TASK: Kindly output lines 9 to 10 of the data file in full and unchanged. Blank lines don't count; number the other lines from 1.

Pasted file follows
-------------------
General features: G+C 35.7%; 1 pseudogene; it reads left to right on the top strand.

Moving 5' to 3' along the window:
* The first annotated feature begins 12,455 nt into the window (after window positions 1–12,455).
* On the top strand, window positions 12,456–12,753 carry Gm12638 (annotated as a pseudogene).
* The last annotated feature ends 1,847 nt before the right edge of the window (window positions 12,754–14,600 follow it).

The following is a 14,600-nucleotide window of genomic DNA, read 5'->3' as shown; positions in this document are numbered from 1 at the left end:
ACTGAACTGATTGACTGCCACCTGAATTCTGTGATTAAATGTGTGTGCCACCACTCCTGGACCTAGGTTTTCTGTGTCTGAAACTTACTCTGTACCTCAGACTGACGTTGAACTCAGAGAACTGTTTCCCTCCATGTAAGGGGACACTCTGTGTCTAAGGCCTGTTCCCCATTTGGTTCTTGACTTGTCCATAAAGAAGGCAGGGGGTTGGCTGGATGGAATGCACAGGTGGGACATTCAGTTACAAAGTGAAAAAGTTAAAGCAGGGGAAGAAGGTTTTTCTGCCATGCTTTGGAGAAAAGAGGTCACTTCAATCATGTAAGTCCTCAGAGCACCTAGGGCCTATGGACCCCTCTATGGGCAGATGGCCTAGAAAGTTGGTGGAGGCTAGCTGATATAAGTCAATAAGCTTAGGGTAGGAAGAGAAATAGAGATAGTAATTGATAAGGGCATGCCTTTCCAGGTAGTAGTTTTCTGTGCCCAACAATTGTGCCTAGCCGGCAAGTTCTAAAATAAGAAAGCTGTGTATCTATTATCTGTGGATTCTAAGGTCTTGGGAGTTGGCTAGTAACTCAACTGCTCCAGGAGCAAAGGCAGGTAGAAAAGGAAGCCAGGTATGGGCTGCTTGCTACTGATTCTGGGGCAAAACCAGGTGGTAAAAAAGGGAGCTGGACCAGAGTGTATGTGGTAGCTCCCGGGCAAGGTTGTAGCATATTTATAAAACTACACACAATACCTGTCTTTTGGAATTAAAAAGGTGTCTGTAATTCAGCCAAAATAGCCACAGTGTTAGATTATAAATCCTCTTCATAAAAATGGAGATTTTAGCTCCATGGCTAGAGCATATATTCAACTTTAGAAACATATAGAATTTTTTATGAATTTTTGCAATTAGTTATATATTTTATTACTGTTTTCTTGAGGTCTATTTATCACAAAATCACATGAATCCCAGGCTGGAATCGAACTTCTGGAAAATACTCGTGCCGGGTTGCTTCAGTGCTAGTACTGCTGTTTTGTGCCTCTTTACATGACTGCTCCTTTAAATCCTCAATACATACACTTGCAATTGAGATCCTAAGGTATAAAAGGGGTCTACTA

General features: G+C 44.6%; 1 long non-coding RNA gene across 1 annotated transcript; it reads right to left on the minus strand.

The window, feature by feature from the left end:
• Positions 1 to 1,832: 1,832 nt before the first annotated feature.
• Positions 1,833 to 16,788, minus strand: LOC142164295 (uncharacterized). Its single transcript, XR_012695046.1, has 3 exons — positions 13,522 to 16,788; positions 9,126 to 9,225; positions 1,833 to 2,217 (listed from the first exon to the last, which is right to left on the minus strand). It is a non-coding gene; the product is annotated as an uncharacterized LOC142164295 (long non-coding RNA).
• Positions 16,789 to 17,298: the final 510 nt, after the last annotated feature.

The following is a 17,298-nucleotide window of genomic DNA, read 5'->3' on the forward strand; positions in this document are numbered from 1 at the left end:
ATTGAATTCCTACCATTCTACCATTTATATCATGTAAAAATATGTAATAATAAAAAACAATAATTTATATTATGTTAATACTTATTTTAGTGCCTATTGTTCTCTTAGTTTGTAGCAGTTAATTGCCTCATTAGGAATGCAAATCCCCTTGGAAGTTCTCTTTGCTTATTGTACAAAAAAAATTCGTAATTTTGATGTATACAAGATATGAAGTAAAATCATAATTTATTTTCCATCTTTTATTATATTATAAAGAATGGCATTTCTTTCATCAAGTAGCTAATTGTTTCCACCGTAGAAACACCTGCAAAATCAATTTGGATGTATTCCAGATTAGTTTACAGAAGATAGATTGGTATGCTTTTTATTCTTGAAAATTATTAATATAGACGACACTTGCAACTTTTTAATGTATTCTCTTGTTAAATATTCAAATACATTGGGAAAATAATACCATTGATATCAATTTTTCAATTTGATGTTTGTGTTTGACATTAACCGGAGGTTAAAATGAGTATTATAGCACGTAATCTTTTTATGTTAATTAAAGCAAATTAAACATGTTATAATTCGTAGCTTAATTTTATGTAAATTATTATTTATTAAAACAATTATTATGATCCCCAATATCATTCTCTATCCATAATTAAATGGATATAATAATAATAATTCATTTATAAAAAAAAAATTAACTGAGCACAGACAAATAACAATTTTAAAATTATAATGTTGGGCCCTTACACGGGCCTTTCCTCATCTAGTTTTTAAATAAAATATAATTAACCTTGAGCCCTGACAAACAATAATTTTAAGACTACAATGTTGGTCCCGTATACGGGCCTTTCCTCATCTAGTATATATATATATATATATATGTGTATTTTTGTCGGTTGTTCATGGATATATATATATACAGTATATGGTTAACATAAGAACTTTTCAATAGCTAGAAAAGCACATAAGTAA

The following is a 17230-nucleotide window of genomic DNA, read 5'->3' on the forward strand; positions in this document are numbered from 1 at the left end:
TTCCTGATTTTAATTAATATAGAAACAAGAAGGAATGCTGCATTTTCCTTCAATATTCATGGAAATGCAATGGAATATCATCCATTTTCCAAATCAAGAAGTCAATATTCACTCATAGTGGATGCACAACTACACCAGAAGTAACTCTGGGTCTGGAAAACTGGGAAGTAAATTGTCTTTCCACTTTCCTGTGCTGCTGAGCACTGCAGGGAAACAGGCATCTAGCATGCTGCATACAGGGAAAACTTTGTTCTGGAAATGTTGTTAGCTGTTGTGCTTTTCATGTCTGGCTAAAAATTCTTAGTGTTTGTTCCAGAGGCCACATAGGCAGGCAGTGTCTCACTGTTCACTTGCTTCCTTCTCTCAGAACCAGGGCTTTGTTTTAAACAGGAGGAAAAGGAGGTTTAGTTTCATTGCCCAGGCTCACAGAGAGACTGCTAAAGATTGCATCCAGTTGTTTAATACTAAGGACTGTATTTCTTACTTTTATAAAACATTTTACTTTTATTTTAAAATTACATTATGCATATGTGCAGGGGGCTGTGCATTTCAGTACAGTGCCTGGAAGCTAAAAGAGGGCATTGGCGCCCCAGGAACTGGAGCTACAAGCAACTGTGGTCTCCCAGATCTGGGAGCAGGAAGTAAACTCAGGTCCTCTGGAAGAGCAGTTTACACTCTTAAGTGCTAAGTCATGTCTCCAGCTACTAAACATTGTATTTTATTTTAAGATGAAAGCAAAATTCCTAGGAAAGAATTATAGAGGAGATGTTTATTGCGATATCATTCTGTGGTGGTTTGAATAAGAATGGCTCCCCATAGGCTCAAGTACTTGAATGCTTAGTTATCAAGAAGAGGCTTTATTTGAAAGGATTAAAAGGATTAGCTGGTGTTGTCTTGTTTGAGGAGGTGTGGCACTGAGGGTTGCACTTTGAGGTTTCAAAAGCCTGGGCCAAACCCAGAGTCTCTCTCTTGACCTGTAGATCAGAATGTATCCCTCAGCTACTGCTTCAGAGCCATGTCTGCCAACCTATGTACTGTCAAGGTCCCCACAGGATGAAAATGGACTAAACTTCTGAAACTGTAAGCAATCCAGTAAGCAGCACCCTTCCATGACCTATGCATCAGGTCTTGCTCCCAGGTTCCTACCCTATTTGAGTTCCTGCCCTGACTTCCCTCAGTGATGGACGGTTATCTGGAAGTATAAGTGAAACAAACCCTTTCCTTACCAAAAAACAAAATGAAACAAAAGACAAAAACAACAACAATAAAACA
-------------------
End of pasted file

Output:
The window, feature by feature from the left end:
• Positions 1 to 1,832: 1,832 nt before the first annotated feature.